We’ve been working on this update since my session at the Rackspace SaaS event in London a few weeks ago. I was impressed by James Murfin from Mural Ventures who presented on best practice marketing for SaaS companies. One of the best practice topics he covered was Persona Driven Marketing. The concept of using the perspective of different types of users ties directly to our design led approach so it resonated and got me thinking.

I googled Persona Marketing and found this definition.

Persona-based marketing is part Hollywood and part business analytics. Construct a fictional customer–based on real-life data and intelligence–and then use that character as the touchstone for promotion and selling decisions.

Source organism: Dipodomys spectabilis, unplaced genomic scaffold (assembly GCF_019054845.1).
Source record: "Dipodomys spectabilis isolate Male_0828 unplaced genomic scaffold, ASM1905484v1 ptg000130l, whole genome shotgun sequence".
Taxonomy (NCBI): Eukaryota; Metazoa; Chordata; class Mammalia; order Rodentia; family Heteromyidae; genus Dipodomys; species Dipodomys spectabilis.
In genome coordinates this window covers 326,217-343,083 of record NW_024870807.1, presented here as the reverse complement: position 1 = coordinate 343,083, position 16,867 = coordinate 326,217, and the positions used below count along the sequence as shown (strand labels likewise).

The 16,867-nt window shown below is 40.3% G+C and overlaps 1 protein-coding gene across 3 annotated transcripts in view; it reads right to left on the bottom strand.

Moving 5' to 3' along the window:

The example James had in his presentation was Course Max.



When we looked a CourseMax we got the concept and understood what James was talking about but the execution didn’t ring true to us. It screamed stock photo.

So in normal Xero fashion we analyzed what others were doing but took it a step further with our own Xero style. We used existing customers and partners, and used the language of small business owners.



We created a series of guides that we could link from our personas to demonstrate that we are passionate about helping our customers grow better businesses. For example: Invoicing tips to improve your cash-flow. (We simply use pages in WordPress to quickly create and edit these guides.)